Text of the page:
Skip to main content

French press review 3 August 2013

French President François Hollande under pressure to reverse his policy against shale gas exploration, and millions of French hit the road to go on holidays...if they can get past the traffic jams. 


The problem, according to Le Figaro, is that the European Union has ruled out imposing a blanket ban on hydraulic fracturing, the controversial shale gas extraction technique strongly opposed by the fractured and rebellious left-leaning coalition that brought Hollande to power. The method consists of using huge amounts of pressurised water mixed with sand and chemicals to crack open shale sedimentary rock, releasing natural gas trapped in the seams.

Le Figaro says the decision by neighbouring countries such as the United Kingdom and Poland to grant shale gas exploration rights to some US fuel giants more or less undermines the French argument that fracturing will contaminate fresh water resources.

Interactive map of France

For the paper, it makes sense to reconsider the exploitation of cheaper shale gas at a time of rising energy prices. It points out that it is thanks to shale gas that the United States has been able to stage its economic comeback and shake up the petrochemical industry worldwide. Le Figaro also thinks Francois Hollande is compelled to flip flop again over his energy and agricultural policy as French farmers, industrialists and Socialist lawmakers pile pressure on him to lift the ban on the cultivation of genetically modified crops.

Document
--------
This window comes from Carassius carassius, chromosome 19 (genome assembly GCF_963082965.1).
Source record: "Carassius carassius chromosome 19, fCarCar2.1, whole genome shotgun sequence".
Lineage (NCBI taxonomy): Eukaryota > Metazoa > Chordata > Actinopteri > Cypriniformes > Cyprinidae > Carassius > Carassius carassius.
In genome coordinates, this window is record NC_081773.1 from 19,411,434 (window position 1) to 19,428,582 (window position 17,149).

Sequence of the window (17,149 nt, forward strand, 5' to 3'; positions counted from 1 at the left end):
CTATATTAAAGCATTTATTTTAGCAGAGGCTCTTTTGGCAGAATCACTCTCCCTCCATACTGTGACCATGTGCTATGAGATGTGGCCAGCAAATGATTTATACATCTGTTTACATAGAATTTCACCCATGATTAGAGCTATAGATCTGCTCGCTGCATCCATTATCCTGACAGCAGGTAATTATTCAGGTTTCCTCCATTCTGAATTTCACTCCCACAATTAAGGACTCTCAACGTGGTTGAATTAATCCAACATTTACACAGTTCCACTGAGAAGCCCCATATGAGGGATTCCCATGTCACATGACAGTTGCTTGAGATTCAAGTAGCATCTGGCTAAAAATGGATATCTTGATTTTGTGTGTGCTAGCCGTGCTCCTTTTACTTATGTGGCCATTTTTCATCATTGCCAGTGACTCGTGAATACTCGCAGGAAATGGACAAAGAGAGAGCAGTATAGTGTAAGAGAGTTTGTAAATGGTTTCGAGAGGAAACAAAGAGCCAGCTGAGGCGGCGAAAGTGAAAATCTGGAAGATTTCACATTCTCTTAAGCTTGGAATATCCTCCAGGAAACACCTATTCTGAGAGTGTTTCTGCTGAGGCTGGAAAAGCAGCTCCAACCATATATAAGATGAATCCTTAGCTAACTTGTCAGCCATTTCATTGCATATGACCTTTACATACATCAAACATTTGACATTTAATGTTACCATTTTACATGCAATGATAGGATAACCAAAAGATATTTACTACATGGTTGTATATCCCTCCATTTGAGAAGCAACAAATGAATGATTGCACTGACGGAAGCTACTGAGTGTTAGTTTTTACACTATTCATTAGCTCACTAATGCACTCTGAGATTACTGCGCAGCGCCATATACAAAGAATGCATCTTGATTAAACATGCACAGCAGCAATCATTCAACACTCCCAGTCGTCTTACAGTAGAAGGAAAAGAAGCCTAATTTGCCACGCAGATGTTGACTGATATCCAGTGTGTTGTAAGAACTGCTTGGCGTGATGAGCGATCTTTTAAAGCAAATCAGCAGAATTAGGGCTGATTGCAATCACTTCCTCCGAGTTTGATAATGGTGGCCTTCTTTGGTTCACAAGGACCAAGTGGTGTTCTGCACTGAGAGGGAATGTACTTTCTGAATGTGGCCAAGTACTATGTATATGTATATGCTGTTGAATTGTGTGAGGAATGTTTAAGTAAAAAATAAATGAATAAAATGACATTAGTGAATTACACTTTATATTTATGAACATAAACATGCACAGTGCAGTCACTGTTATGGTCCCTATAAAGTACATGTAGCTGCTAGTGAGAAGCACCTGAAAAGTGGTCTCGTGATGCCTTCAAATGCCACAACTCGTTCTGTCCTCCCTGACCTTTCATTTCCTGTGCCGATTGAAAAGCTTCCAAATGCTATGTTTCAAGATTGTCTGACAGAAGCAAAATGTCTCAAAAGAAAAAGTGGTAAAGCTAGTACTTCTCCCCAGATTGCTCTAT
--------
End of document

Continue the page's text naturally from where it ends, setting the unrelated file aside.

Libération warns that some oil companies are looking to take advantage of loop holes in the legislation banning shale petrol exploration in France. According to the paper, the anti-fracking law passed two years ago prohibits “fracturing”, not “drilling”. The left-leaning paper reports that the American firm Hess Oil and a Canadian consortium Vermillion have taken advantage of this loophole and launched shale gas exploration plants in the Seine et Marne, the Marne and the L’Aine departments in the suburbs of Paris.

Aujourd’hui en France is tracking millions of French families who hit the motorways this weekend in the most hectic week of the summer holiday season. The tabloid says it expects some 4 million travellers to be caught in traffic jams. It also explores the concerns and anxieties of struggling French workers hitting holiday destinations with limited resources and rising fuel prices.

Daily news briefReceive essential international news every morning

Page not found

The content you requested does not exist or is not available anymore.